One evening Grandma asked me if I would like to go with her to feed the chickens and gather the eggs so right away I asked Grandpa if he was going to let the Stompy horse out, and he assured me he wasn’t.  I went out with Grandma to feed the chickens.  All of a sudden the barn door flew open and all the horses snorting and stomping and rolling, with Old Stompy Horse leading them.  They headed for the well to get a drink.  I was really scared and I remember how Grandpa laughed.  Well when the horses had been safely locked in the barn, Grandma gave me a buggy whip and told me to go and give Grandpa a whipping, so I did, and I hit him with all my might and he danced around and jumped in fact it was a funny jig and I finally forgave him, and he was my friend again.  I used to like to sit on his lap.

When the weather was good I played with some neighbour girls.  They were Peter Hammer’s girls, Mata and Norah, they lived in the big house on the corner.  They had real small playhouse that had been built for them.  We had os much fun.  Mata was crippled because she had polio, and sometimes we pushed her around in a buggy that had been fixed for this purpose.  Hannah Hammer, their mother was one of Grandma’s dear friends.

One night when my mother was very sick, Grandpa had been teaching me a song.  It went, “Oh dear doctor m son John, went to bed with his britches on, one shoe off and the other shoe on, oh dear doctor, my son John.”  I went around singing this song, until finally, my Father, (who was worried about my Mother) told me not to sing that song again, or I would get a spanking.  I really wasn’t going to sing it again, but Grandpa whispered in my ear and said, “Sing it again.”  So I did, and my father gave me a good spanking.  At that time I certainly thought Grandpa to blame.

One winter, Grandpa and Grandma came to Utah, to visit us.  I remember how happy we were, preparing for their visit, and I knew they would bring treats.  One of the treats they brought was some candy, and when I was biting into it, my loose tooth came out.

My parents made a bed for me on the floor in the bedroom, where my Grandparents were to sleep.  I thought this was going to be a lark, but later on in the night I was awakened by such loud noises.  It was my Grandparents snoring.

Grandpa used to sit in my father’s easy chair and read the paper and I always thought it was so interesting to watch him.  He would he holding the paper and reading, then soon the paper would begin to slip and then Grandpa would be snoring, and as he snored through his beard, he would blow the hair out and then in, but he was a dear Grandpa.  We hated to see them leave, they were so much fun.  They came to visit us one summer too.  I remember putting up hay, and it always fell my lot to tramp the hay down on the load.  I used to get pretty tired, but when Grandpa was there he got on the load and he could really tramp it down.  In fact it almost felt like the hayrack would tip over, if he was near the edge.  It was sure great to have him help and I believe it was at this time that we were all on the load of hay taking the load of hay to the yard to be unloaded, and right there in the middle of the field my Father said, “Woe” to the horses.  He threw the lines on the ground and said, “Let’s go fishing.”  Well we did go fishing and it was fun to go with my Grandfather.  These visits with my Grandparents must have been pretty special for my mother because she was always so homesick for her parents and brothers and sisters.  Every time she got a letter from them she cried.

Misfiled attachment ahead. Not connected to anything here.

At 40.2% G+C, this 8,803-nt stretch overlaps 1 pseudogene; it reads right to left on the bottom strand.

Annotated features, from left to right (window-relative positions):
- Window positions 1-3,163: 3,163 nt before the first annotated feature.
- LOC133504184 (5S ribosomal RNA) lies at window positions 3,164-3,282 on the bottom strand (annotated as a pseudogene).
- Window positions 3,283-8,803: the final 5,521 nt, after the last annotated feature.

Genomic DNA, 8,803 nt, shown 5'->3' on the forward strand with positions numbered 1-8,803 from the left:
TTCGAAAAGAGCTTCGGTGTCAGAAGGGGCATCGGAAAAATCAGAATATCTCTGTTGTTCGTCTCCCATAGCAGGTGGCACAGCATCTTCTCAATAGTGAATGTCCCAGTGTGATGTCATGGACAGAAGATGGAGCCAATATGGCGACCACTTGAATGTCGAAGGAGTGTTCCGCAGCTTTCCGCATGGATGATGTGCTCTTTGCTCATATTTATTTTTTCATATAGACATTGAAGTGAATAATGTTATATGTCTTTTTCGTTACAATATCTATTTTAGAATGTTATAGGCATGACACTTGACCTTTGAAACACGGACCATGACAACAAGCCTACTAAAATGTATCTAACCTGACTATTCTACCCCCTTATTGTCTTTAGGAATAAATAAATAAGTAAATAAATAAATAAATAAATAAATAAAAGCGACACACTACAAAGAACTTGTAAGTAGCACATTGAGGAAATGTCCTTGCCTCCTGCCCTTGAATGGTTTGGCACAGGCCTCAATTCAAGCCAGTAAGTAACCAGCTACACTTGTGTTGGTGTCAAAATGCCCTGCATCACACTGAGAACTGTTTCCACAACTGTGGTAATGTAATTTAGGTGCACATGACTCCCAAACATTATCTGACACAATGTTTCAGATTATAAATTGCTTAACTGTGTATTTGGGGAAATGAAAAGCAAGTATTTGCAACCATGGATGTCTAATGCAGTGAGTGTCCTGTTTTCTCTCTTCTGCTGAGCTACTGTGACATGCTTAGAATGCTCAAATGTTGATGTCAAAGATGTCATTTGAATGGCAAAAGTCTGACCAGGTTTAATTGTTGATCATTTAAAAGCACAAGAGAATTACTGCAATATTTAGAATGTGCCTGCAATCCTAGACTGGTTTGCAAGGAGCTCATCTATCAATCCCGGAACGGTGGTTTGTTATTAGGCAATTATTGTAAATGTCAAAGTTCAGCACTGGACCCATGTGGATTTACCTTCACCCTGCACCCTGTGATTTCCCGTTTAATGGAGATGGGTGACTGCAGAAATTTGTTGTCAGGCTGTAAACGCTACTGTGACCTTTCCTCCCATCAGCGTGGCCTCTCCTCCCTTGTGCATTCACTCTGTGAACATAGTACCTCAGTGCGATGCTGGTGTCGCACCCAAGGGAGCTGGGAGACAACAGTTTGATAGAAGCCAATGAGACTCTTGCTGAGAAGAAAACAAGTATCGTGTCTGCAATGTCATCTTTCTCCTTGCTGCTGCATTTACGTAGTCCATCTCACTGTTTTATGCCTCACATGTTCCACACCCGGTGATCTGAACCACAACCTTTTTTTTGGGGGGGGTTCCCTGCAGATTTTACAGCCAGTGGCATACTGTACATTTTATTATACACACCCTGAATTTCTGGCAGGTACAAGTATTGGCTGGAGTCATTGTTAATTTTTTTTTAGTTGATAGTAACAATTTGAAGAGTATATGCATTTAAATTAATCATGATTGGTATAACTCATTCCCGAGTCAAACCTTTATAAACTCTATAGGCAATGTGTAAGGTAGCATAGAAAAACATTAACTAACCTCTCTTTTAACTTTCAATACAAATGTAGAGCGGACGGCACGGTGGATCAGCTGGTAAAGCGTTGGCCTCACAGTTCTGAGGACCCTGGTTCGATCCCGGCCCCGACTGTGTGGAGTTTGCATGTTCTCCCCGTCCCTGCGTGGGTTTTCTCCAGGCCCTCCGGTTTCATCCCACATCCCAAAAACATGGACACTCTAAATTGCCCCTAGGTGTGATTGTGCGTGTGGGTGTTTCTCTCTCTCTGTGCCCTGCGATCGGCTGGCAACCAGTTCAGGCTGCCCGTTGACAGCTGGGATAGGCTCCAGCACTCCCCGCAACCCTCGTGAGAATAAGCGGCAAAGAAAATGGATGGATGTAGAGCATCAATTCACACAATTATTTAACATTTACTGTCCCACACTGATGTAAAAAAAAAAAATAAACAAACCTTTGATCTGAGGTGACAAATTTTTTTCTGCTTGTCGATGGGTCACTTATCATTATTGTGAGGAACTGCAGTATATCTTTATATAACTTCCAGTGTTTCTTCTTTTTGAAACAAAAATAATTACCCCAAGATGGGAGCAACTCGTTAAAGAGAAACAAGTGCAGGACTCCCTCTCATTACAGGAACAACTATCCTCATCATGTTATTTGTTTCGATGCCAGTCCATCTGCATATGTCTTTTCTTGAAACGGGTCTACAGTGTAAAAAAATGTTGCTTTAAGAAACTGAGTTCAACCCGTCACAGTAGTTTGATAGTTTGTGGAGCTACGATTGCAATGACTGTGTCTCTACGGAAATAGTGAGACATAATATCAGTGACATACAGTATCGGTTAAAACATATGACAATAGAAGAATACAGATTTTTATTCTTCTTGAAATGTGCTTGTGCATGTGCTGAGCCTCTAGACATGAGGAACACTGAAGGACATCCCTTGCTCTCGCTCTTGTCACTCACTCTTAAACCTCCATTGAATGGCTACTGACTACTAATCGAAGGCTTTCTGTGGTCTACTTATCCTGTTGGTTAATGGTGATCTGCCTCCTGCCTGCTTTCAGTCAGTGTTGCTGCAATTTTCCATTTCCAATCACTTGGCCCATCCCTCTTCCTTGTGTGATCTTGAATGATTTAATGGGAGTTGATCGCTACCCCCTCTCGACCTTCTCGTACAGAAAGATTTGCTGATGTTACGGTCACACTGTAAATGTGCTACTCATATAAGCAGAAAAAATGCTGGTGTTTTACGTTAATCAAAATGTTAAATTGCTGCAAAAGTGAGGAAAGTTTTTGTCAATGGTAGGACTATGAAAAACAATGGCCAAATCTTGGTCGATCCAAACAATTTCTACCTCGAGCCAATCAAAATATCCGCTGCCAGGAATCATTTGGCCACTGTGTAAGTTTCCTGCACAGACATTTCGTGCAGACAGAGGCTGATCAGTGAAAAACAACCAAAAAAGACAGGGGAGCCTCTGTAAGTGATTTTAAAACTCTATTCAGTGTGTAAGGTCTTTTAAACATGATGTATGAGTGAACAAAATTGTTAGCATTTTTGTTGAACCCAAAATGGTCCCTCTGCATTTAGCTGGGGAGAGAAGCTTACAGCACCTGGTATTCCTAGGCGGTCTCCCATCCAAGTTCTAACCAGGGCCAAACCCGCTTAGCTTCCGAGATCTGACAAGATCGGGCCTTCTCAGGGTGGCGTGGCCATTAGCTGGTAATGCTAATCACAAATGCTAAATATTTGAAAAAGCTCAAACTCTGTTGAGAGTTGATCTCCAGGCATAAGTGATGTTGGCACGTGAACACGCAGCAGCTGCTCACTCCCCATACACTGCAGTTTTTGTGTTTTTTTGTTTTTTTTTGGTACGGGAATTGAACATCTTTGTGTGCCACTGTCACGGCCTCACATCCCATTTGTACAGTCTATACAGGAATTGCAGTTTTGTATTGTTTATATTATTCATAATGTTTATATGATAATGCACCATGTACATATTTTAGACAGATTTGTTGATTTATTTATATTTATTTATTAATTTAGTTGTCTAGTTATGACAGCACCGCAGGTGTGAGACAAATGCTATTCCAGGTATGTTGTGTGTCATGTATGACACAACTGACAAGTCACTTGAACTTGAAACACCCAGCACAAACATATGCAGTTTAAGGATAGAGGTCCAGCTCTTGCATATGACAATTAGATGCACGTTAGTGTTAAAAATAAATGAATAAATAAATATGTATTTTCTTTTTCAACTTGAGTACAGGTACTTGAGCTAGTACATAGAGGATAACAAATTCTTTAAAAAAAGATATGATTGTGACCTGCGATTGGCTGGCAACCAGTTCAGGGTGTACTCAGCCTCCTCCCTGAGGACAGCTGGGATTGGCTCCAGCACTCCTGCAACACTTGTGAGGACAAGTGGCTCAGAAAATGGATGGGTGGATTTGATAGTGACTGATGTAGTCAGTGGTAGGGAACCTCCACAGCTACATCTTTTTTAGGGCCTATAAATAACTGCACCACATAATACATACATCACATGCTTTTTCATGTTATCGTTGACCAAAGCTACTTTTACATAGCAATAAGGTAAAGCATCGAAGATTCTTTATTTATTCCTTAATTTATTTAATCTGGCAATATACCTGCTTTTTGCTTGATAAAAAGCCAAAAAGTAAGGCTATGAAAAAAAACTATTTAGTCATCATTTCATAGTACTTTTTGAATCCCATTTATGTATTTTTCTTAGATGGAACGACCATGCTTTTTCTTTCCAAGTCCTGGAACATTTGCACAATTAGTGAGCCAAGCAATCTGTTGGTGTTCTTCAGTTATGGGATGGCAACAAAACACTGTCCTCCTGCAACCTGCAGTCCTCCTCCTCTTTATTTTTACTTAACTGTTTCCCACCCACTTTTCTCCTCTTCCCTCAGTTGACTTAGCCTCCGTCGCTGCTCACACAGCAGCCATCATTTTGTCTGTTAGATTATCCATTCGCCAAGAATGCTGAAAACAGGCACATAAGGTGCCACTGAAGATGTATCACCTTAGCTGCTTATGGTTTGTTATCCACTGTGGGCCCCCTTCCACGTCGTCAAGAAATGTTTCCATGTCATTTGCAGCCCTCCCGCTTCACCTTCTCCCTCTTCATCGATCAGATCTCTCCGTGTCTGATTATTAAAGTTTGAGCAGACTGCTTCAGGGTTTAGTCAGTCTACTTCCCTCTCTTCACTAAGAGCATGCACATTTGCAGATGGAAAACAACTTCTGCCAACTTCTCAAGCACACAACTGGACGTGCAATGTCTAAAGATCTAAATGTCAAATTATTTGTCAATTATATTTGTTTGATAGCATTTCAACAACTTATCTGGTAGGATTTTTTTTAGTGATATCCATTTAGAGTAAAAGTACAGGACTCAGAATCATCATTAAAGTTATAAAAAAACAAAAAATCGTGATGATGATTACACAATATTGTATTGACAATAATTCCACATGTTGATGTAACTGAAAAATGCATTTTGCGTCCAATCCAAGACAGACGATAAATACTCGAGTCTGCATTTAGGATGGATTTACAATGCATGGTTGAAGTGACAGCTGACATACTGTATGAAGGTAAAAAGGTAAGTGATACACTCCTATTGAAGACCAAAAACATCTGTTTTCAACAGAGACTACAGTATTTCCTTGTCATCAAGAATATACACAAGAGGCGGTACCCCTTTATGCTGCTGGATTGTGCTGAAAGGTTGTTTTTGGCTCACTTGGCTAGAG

When we knew Grandma had cancer, I stayed with her quite a while to help her and I felt so bad about her illness, but she never spent any time feeling bad about it.  She amazed me by being so reconciled and actually anxious to pass on as though she were preparing to go to some big event.  Indeed she was anxious to meet with Pa again, and Rose and Frank.  She never seemed to be afraid of anything in this life, and certainly she wasn’t afraid to die.  Perhaps it was her great trust and faith in the Lord.

At Grandma’s funeral, all of her granddaughters sang.